Ten of the Best... iPod rivals
Flash colours? No thanks
Round-up Yes, the news is dominated by this week's revamped iPods, but that doesn't mean there aren't plenty of other good media players out there. Put off the colourful Nano, or the shiny Touch? Then here are ten of the best alternatives. Counting down, in reverse order, we kick of with the...
Creative Zen X-Fi
The X-Fi's a bit of a disappointment. The lack of storage integration, the odd controls and the truly hopeless text input system all combine to take shine off a decent looking and sounding little player. It's hard to avoid the feeling that Creative have missed an open goal here by making the X-Fi so small. If it was broader and taller and came with a decent resolution 4 or 4.5in screen, we'd crawl over our dead grandmother to get one, superfluous applications notwithstanding.
Reg Rating 60%
Price £150/$200 (16GB) £240/$280 (32GB)
Not a bad box of tricks performance wise, and blessed with both better-than-average file support and Micro SD storage expansion. But you really have to not mind your media being presented to you in two separate chunks. It's bad enough if you're using a 2 or 4 GB memory card, but imagine using a 16GB one? You'd have two-thirds of the player's musical content only accessible through a basic Directory menu. No thanks.
Reg Rating 65%
Price £60 (2GB) £80/$110 (4GB) £100/$160 (8GB)
Next page: Meizu Mini Player SL
Why does everyone who thinks that people who dislikes iPods/iTunes uses Explorer to manage our music? There are plenty of alternatives including the excellent MediaMonkey for Windows.
iPod mini with knackered hard drive £10 plus a 32Gb compact flash £35 and for £45 you've got a robust, compact, high capacity MP3 player (install Linux and you can play other formats, ogg etc.), you could even pretend that you prefer the "retro look", but imagine the cheap accessories that having an iPod can bring.
I also use my W810 with an 8Gb card (microsd+converter) which was dirt cheap.
If you want video, the old Creative Zen 30gb is wonderful, and I'm sure that most users would agree that it's better than the same spec iPod (chunkier, harder screen, better battery life, more video codecs)
@Anonymous Coward - Alternative to an iPod
Not sure what you mean by Winamp "used to be a good system". Are you referring to the failed version 3? They scrapped that years ago.
Current versions work just like the old Winamp 2 if you choose the 'classic skin' and close the media library.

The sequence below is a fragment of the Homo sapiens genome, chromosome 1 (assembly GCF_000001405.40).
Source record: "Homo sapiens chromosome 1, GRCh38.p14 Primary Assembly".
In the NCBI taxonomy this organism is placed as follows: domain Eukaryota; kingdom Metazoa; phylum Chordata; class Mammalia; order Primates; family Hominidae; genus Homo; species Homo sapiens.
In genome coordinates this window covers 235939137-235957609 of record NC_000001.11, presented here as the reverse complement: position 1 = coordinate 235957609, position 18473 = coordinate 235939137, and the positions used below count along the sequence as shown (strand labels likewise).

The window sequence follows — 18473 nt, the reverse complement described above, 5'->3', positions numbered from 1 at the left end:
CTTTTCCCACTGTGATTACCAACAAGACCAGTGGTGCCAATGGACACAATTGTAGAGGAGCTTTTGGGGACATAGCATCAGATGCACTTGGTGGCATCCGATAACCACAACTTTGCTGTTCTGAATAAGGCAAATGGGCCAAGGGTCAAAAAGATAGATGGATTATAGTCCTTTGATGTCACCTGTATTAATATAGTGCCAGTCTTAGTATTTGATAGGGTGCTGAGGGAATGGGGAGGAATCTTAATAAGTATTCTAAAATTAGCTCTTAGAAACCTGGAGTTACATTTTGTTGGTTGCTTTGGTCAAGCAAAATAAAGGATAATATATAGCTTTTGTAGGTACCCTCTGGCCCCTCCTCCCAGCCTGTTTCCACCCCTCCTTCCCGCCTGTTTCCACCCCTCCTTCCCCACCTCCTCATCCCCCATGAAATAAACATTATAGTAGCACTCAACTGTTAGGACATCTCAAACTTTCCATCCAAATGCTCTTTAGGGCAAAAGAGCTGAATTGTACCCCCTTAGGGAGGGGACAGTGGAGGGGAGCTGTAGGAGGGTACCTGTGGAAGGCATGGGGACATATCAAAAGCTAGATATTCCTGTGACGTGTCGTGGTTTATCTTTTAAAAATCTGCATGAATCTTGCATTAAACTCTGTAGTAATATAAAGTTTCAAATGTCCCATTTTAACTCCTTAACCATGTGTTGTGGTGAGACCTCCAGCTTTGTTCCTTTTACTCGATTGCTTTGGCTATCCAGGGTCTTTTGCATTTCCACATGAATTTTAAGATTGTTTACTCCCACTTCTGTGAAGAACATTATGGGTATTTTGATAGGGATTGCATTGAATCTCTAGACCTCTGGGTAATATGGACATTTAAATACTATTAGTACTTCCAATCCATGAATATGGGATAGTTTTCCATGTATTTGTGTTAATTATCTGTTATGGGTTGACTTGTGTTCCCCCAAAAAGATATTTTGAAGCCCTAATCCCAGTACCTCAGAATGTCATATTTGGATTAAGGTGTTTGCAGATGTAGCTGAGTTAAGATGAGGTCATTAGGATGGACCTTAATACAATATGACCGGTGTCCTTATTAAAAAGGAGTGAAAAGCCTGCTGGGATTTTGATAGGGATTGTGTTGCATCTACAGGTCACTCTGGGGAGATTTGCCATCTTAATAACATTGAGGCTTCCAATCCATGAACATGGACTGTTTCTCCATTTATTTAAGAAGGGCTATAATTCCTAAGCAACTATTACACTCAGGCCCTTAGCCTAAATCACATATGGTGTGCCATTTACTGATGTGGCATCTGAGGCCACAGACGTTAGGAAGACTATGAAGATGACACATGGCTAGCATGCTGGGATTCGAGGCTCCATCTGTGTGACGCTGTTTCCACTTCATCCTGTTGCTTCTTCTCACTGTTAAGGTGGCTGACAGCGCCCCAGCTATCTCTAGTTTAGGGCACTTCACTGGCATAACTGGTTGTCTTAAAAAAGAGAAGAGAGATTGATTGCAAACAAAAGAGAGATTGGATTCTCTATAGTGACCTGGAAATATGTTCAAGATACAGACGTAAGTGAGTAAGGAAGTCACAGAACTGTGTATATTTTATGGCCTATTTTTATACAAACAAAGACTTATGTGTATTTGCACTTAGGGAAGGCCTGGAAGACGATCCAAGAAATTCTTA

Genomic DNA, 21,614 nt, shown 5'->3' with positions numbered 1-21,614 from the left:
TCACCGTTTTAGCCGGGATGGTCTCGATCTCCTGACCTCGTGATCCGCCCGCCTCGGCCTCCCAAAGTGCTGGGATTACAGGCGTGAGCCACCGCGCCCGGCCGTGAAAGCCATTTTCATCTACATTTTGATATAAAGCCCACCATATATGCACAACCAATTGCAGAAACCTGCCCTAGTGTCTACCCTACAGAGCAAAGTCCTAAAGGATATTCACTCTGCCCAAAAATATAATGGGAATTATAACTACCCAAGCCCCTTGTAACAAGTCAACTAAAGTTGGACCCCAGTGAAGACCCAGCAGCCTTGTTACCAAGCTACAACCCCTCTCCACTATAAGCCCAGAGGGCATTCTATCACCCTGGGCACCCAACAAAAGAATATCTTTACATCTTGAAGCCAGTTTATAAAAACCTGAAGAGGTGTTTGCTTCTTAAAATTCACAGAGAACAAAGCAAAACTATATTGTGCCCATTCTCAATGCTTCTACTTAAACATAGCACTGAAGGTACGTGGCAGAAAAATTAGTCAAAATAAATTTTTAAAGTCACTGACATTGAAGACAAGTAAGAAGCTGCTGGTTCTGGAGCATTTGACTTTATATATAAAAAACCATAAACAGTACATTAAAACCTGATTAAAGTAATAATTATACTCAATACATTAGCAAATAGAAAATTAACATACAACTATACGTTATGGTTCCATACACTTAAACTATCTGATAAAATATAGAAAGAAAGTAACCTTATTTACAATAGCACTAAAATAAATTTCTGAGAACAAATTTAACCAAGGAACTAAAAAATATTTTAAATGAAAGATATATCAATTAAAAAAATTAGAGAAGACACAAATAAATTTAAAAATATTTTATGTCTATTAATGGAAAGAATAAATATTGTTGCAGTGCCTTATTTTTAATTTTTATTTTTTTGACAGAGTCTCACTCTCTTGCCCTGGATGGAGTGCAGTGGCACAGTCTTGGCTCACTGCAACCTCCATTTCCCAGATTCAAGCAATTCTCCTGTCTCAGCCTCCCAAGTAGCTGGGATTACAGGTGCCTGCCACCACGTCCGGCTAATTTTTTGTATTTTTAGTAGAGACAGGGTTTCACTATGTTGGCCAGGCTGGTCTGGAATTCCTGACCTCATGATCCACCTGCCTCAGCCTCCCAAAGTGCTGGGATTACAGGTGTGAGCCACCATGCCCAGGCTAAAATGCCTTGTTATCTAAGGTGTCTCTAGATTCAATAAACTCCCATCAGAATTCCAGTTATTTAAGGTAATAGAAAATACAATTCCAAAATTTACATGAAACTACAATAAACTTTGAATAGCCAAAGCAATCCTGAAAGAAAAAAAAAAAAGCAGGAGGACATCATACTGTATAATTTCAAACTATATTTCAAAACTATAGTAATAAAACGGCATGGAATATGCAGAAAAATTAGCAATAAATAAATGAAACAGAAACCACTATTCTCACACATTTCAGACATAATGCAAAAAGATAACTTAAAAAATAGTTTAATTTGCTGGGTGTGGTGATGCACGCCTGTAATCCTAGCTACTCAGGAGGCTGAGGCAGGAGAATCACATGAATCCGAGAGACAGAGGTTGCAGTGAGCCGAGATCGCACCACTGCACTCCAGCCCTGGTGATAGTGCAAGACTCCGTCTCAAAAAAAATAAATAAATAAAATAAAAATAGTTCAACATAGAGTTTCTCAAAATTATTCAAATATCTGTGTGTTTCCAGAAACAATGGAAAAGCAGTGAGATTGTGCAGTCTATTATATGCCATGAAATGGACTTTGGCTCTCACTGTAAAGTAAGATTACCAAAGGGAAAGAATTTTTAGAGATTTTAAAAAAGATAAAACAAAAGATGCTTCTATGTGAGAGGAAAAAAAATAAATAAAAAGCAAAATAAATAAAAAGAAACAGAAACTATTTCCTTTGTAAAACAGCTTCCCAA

@AC & Stephen Gray
Wow. Conclusive proof... Totally brainwashed.
So I want to 'Keep computers for computer people and too complex for the ordinary people in the street'.. by my luddite suggestion that I should be able to simply drag and drop media onto my IPod direct from my O/S, if I so chose?
I wasn’t suggesting that I would manage my entire music collection in this way, just that if I am popping over a friend's house it would be nice just to drag and drop a few tunes I have been working on from my laptop onto my I-Pod. When I get over there I would then just plug straight into his PC and drop them onto his hard disk without him having to spend half an hour downloading and installing Apple's bloatware. That doesn’t seem a lot to ask?
I didn't say that the IPod should only support transferring files in this way or that it should not support software for the creation of playlists. However I do think that perhaps it might be a good thing if we had some choice in the matter - But then that is not what Apple are about is it?
Thank goodness for Songbird, which is an open source ITunes alternative (and you will notice about a third of the size of its fat American brother). It still needs a bit of polish, but it does have the potential to be the 'Firefox equivalent' to ITunes' Internet Explorer.
Reminds me why I like this site, I've never even heard them mentioned anywhere else other than the site I bought mine from, despite them easily making among the best media players around. Support for formats other than mp3 (including FLAC), work as a simple USB drive without any crappy proprietory software, no DRM, simple and obvious interface, very good battery life (at least on music models rather than video ones, I still get well over 25 hours from mine) and sturdy enough to last 5-6 years of being dropped on the floor.
Sure, they don't have touch screens, telepathic routines to sort and choose your music and so on, but so what? I don't want a media player to look pretty or tell me what I can and can't listen to, I just want to plug it in, put music on it and then listen to it. I've never found another company that really comes close. The only problem I've had with it is that the remote died, but considering the abuse it's had, that's not really something I can complain about.